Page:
In my mystery novel I’m dealing with creating steps in the logic based on facts I created. To solve the problems of the plot, I have to sit with it for several days, listening to the characters, and letting the desire to get things on paper fall away while I wait for my unconscious to work. I have to be patient and trust my own creative resources. I have no idea how long this will take, but it’s necessary. And once the hidden ideas come to light, things will start to make sense, and I can move forward.

If you want to learn more about John Cleese’s approach to creativity, you can explore his book Creativity: A Short and Cheerful Guide by John Cleese,

Plotting while Coloring Fish

Have you ever had one of those moments when you just don’t know what comes next? That moment when you have a plot outline, you know where you are going, but it is not coming together. The moment when you realize a character’s storyline is signaling something is out of whack.

For example, one of my main characters in Pay Back, Laury Cooper, was stuck in the Honolulu Airport for months. Just stuck. Wouldn’t leave, didn’t want to, just sat in a seat waiting for me to send him on his fateful way to Saigon before April 29, 1975. Part of the problem was probably fear of facts; historical fiction can do that, accompanied by images of readers throwing rocks at your books or cursing your name for a truth they don’t accept. Like many topics, Vietnam has that effect on those who lived through the era. The other problem was me; I knew once Laury left that airport, I faced writing his scenes like a fiend in a semi-frenzy, possibly without bathing, until his part of the book was drafted.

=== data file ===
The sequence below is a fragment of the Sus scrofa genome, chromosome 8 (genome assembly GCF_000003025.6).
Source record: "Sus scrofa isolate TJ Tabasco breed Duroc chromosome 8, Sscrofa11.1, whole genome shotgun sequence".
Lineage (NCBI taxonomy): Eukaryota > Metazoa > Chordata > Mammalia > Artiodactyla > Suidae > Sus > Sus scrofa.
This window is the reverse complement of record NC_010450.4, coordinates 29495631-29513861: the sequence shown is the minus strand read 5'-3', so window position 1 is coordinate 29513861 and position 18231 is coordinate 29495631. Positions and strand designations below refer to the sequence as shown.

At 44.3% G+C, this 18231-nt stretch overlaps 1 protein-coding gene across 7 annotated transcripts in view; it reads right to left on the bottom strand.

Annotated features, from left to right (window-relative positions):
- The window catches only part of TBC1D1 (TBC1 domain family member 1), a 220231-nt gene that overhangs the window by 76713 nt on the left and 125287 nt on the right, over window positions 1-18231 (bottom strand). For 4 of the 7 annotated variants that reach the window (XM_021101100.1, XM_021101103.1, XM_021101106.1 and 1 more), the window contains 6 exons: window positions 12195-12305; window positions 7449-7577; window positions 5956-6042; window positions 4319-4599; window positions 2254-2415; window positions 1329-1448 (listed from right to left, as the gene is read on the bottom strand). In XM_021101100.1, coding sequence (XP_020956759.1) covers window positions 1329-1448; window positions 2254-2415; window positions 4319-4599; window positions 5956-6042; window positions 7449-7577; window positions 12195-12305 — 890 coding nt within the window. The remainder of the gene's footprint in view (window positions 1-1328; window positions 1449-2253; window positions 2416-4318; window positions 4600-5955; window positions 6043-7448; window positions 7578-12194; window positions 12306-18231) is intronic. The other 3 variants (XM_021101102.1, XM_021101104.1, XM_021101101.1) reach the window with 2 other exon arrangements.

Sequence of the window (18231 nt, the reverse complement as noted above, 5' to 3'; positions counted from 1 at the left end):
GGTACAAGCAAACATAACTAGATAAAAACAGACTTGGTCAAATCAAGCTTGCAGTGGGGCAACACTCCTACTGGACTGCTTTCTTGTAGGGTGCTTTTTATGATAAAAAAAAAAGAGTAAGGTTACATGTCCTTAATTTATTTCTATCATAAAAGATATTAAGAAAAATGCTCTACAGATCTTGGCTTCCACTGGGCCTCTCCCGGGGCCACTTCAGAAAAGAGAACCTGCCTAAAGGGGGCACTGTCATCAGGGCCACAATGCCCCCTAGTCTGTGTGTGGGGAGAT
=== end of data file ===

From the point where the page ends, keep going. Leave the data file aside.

It held up the book’s publication. So, recently when one of the main characters in my new historical series started balking about his storyline in book two and refusing to leave another main character’s pantry, it began to impinge on the publication date of the first book in the series. This led to my discovery of plotting while coloring fish. Had I known the technique earlier, poor old Laury Cooper (Pay Back: The Cooper Quartet) would have been on his way from Honolulu to Saigon and the book published on time.